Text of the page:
1. The mayor’s wartime style of governance reached an exhaustion point in the late 1990s. His poll numbers dipped, and the courts routinely ruled against the city, upholding the New York Civil Liberties Union in 23 of its 27 free-speech challenges during Mr. Giuliani’s mayoralty. After he left office, the city agreed to pay $327,000 to a black police officer who was fired because he had testified before the City Council about police brutality toward blacks. The city also agreed to rescind the firing of the caseworker who talked about a child’s death. ...Thankfully, Rudy's chances of getting his party's nomination are slim and getting slimmer. Seriously, those embarrassing numbers must have Giuliani's campaign managers scratching their heads, wondering how the wonder boy of the pundit set fell from grace so rapidly.
2. ... Mr. Giuliani’s war with the nonprofit group Housing Works was more operatic. Housing Works runs nationally respected programs for the homeless, the mentally ill and people who are infected with H.I.V. But it weds that service to a 1960s straight-from-the-rice-paddies guerrilla ethos.
The group’s members marched on City Hall, staged sit-ins, and delighted in singling out city officials for opprobrium. Mr. Giuliani, who considered doing away with the Division of AIDS Services, became their favorite mayor in effigy.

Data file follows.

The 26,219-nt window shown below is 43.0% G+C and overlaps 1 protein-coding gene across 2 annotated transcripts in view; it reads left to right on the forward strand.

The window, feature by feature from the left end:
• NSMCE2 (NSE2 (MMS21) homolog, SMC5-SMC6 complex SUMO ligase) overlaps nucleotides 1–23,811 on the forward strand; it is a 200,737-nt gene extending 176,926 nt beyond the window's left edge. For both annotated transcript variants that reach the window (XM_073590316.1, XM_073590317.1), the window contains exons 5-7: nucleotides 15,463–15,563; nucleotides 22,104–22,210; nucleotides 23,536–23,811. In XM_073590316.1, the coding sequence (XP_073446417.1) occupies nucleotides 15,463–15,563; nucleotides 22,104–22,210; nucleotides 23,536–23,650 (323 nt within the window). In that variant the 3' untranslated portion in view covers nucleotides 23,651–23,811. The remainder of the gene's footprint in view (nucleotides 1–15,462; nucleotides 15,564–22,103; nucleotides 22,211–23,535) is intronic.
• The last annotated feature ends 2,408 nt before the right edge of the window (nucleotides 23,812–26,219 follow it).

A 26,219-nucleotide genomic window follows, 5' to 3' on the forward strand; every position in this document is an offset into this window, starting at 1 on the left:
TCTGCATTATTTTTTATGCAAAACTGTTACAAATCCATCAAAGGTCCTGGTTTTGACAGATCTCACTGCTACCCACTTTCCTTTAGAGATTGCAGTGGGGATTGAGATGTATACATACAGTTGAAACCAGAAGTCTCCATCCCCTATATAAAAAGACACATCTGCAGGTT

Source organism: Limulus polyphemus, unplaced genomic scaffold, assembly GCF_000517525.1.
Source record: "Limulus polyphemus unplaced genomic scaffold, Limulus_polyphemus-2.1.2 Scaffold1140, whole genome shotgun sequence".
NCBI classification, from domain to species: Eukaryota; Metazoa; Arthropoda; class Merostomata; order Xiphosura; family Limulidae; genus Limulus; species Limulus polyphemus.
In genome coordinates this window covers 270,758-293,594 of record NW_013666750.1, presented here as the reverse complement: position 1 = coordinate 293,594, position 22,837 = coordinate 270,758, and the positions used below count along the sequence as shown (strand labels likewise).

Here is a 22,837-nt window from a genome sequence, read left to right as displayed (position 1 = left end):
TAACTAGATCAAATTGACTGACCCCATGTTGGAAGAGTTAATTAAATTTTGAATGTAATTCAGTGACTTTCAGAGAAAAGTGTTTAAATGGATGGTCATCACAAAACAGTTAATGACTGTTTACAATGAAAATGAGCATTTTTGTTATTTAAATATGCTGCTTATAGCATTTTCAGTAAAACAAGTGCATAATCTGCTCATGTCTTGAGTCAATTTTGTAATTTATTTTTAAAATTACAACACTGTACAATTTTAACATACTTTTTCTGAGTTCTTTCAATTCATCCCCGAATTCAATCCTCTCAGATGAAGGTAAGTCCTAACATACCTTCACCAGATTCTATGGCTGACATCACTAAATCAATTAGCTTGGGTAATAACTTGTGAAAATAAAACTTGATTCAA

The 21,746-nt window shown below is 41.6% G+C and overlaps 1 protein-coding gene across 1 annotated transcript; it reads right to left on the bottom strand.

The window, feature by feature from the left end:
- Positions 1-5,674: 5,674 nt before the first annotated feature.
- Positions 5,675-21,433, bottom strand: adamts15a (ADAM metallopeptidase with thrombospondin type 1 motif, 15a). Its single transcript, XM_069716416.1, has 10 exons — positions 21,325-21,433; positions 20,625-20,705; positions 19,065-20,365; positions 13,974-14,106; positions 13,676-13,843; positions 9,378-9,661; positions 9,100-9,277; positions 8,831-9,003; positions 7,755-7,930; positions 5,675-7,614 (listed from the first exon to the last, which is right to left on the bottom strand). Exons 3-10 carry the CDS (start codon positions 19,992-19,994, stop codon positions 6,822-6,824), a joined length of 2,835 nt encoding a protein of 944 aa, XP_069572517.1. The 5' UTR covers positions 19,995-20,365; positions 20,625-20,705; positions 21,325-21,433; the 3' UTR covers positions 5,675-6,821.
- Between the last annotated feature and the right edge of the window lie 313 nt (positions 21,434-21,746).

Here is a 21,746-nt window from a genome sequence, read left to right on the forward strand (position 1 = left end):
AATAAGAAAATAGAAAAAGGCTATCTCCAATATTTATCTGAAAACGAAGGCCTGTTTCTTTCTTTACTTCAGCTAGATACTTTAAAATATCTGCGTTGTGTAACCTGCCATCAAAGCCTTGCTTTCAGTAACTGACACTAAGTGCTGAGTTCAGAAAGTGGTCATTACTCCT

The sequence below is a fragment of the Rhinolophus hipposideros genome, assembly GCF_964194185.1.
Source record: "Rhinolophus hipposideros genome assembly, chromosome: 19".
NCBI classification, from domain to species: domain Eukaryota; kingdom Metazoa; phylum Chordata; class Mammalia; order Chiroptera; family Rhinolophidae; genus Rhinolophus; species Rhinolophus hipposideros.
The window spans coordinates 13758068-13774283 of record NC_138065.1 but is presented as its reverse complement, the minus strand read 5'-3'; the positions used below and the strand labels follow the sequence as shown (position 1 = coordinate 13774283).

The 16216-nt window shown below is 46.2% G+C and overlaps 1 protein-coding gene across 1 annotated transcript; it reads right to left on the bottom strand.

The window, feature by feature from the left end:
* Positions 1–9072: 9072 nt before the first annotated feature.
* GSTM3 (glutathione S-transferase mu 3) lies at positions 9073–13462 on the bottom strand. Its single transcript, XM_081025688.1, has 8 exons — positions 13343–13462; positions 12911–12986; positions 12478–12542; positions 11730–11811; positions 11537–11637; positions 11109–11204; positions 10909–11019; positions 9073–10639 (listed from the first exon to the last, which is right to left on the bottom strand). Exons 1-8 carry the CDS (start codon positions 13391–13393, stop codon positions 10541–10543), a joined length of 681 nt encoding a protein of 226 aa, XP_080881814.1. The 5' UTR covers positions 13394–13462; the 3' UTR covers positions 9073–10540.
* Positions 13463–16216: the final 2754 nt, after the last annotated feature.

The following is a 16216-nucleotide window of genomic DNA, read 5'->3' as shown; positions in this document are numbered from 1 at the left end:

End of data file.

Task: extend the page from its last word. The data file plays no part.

Mr. Giuliani responded in kind. His police commanders stationed snipers atop City Hall and sent helicopters whirling overhead when 100 or so unarmed Housing Works protesters marched nearby in 1998. A year earlier, his officials systematically killed $6 million worth of contracts with the group, saying it had mismanaged funds.
Housing Works sued the city and discovered that officials had rescored a federal evaluation form to ensure that the group lost a grant from the Department of Housing and Urban Development.
Martin Oesterreich, the city’s homeless commissioner, denied wrongdoing but acknowledged that his job might have been forfeited if Housing Works had obtained that contract. ...
3. ... None of this left the mayor chastened. In March 2000, an undercover officer killed Patrick Dorismond, a security guard, during a fight when the police mistook him for a drug dealer. The outcry infuriated the mayor, who released Mr. Dorismond’s juvenile record, a document that legally was supposed to remain sealed.
The victim, Mr. Giuliani opined, was no “altar boy.” Actually, he was. (Mr. Giuliani later expressed regret without precisely apologizing.)
Wednesday, January 23, 2008
I've finally read through this long, but interesting, NYTimes piece on Giuliani's revenge-based governance during his tenure as NYC's mayor. Some hightlights: